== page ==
My flight out of Cairns was at 11pm. I was a little worried to be arriving in Bali at 2 in the morning, but I had informed my hotel and had researched the legit taxi company (Bluebird – blue cars with bird logo). Apparently many blue cars pretend to be taxis, so you must be sure they have the logo and polo shirts too.

The experience was less stressful because a couple of friends that I had made from the East Coast (Ronnie & Jade) were on my flight too. I also met a gem of a girl on the bus to the airport – Monica from New York.

The flight was bloody freezing! I asked one of the air stewards if my air con was playing up because I was so cold. He furrowed his eyebrows and looked at me like I was insane. “Mam, it’s 24 degrees.”

He lies.

Touched down safely. Wooooo Bali!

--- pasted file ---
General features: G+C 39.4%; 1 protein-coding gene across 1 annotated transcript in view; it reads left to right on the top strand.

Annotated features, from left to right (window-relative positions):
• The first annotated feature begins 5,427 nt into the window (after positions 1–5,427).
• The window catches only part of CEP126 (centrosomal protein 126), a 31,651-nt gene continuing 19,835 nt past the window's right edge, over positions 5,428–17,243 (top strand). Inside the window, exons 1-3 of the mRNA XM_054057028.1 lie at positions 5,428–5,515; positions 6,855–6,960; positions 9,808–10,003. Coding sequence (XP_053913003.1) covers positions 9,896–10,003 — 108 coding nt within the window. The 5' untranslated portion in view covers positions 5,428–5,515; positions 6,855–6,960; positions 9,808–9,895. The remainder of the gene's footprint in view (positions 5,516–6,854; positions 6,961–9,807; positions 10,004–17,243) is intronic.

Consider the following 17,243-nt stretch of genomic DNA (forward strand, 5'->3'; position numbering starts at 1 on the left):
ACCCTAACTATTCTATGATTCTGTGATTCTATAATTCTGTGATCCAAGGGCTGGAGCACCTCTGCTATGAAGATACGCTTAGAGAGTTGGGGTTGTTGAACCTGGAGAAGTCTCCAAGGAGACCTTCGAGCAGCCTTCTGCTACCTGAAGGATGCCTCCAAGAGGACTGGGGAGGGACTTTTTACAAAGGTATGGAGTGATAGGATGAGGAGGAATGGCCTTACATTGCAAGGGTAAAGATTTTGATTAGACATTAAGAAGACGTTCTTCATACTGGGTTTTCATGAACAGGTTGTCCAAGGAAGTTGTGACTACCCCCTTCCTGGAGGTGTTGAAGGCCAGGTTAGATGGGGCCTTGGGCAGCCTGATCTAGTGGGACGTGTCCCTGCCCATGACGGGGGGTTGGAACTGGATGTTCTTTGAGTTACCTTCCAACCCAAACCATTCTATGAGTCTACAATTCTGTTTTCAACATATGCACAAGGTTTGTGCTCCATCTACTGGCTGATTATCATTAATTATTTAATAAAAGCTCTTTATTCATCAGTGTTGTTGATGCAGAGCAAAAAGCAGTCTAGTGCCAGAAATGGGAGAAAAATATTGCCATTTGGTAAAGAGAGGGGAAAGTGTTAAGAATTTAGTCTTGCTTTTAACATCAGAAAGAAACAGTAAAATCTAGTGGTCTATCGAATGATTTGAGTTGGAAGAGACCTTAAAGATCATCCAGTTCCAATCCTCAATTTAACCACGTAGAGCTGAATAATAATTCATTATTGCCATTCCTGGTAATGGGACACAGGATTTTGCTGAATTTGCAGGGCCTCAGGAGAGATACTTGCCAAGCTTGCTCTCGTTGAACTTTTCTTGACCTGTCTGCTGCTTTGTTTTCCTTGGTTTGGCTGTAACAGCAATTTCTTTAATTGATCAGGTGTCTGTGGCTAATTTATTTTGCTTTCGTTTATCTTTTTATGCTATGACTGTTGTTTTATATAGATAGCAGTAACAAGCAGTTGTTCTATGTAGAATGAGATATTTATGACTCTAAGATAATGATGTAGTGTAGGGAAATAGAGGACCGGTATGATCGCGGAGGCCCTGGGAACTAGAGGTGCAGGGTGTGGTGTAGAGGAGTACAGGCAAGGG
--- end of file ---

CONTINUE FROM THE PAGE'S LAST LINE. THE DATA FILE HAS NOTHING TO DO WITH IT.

The baggage claim from Cairns was shoulder to shoulder jam-packed by a massive group of Asians. Suddenly, out of nowhere, a man shouted something and then about 300+ Asians scuttled to a different belt. Too funny. How had all 300 misread ‘Cairns?’

Declaration and security was so relaxed. I had declared drugs (prescriptions) and the man didn’t even look at it.

Found an ATM and drew out 600,000. That sounds mad doesn’t it? But that’s only 60 Australian dollars therefore that’s only 30 British pounds. My taxi was 100,000 to Legian, so $10, so £5. It’s hilarious to check your bank balance and see you’re a multi-millionaire.

I’m staying the first two nights in Legian (just north of Kuta). I’d been advised by loads of people not to stay in Kuta. It has very little culture and is basically full of Australian holiday-makers or people wanting a boozy holiday on the cheap (basically the Indonesian version of Magaluf).

Arrived safely in Legian at 3am.


Lovely to wake up in my own room. The bed is HUGE and so comfy. Unfortunately the street I’m on is a little dodgy. I’m also in an area that’s much busier than I’d like. It’s a one lane street but with traffic coming both ways. SO MUCH traffic! SO many scooters. When two cars come head to head, the continuous stream of motorbikes and scooters continue to weave in and out. Beep beep!